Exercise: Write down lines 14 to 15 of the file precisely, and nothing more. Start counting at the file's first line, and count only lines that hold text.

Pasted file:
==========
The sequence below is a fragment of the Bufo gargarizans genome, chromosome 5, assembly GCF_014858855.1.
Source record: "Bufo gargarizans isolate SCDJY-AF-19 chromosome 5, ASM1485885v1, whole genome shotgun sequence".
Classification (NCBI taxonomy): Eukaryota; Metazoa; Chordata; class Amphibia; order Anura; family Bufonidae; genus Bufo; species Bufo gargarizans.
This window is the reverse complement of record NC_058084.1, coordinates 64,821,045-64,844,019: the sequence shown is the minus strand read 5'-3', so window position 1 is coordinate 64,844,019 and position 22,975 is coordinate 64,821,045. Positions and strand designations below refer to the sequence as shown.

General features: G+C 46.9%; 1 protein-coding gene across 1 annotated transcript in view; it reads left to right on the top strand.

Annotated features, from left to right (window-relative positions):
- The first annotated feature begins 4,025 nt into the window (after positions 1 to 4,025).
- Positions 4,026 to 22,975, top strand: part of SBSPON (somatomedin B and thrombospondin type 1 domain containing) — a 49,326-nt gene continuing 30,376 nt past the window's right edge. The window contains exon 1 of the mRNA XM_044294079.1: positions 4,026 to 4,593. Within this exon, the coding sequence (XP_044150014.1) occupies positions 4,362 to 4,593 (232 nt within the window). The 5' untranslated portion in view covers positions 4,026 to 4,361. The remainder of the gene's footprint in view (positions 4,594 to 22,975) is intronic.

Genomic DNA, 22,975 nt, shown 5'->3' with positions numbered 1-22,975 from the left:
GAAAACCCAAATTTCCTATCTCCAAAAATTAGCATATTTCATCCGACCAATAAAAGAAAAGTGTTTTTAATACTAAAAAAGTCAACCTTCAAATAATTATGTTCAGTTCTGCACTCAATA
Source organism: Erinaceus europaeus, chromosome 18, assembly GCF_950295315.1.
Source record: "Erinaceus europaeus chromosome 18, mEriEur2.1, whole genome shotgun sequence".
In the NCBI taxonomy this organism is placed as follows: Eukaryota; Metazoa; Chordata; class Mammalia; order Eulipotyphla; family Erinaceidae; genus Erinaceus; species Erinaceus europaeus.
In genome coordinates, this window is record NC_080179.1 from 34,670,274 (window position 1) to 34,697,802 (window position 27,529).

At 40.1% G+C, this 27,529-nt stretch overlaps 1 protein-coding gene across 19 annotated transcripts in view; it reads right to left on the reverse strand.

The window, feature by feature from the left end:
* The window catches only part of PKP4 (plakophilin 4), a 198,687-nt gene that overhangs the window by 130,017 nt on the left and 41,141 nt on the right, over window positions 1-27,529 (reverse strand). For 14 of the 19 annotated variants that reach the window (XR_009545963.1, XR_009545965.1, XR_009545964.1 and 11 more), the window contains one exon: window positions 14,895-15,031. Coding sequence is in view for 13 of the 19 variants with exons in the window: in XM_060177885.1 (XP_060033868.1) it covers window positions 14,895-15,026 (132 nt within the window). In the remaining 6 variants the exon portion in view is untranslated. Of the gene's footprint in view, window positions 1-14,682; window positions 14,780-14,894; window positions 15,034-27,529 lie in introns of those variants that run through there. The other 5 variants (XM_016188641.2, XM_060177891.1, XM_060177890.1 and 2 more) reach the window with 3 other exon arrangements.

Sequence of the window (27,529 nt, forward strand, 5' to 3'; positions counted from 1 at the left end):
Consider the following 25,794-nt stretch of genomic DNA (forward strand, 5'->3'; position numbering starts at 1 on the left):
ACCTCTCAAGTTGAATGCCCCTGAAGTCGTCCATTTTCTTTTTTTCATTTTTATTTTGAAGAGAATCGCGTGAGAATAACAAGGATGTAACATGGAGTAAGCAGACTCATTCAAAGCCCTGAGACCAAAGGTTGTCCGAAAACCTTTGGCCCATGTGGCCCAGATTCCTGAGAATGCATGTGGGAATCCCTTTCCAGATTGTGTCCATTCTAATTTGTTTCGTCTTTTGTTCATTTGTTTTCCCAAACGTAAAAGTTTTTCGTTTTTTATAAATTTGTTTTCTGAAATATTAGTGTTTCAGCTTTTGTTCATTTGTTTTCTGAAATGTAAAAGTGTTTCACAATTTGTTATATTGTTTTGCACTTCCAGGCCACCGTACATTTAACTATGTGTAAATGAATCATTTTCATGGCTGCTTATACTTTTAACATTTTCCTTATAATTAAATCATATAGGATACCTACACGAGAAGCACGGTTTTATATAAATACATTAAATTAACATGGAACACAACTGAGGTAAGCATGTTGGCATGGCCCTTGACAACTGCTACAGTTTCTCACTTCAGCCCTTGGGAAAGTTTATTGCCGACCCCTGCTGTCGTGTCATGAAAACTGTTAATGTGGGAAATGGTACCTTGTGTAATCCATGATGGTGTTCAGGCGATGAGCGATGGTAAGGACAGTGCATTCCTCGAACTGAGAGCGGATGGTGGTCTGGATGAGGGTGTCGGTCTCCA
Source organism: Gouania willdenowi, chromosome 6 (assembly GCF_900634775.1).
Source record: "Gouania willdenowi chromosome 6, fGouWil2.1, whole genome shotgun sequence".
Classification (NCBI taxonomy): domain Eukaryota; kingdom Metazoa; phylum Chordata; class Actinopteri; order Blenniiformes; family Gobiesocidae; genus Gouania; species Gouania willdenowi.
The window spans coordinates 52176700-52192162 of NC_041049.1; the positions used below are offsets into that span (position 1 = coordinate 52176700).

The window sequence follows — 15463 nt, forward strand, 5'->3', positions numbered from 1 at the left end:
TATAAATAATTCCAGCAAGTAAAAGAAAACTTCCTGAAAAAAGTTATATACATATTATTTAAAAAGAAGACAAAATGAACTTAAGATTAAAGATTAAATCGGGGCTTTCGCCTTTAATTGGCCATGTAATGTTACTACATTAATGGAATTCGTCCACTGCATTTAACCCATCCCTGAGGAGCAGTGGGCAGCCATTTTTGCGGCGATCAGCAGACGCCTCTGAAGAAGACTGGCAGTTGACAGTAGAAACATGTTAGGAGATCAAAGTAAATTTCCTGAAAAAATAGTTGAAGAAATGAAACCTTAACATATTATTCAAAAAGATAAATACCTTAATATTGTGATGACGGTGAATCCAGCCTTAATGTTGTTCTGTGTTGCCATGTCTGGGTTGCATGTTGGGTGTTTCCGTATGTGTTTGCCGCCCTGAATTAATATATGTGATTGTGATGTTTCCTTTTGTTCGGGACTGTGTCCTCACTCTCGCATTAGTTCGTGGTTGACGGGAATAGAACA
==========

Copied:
In genome coordinates, this window is record NC_080179.1 from 34,670,274 (window position 1) to 34,697,802 (window position 27,529).

At 40.1% G+C, this 27,529-nt stretch overlaps 1 protein-coding gene across 19 annotated transcripts in view; it reads right to left on the reverse strand.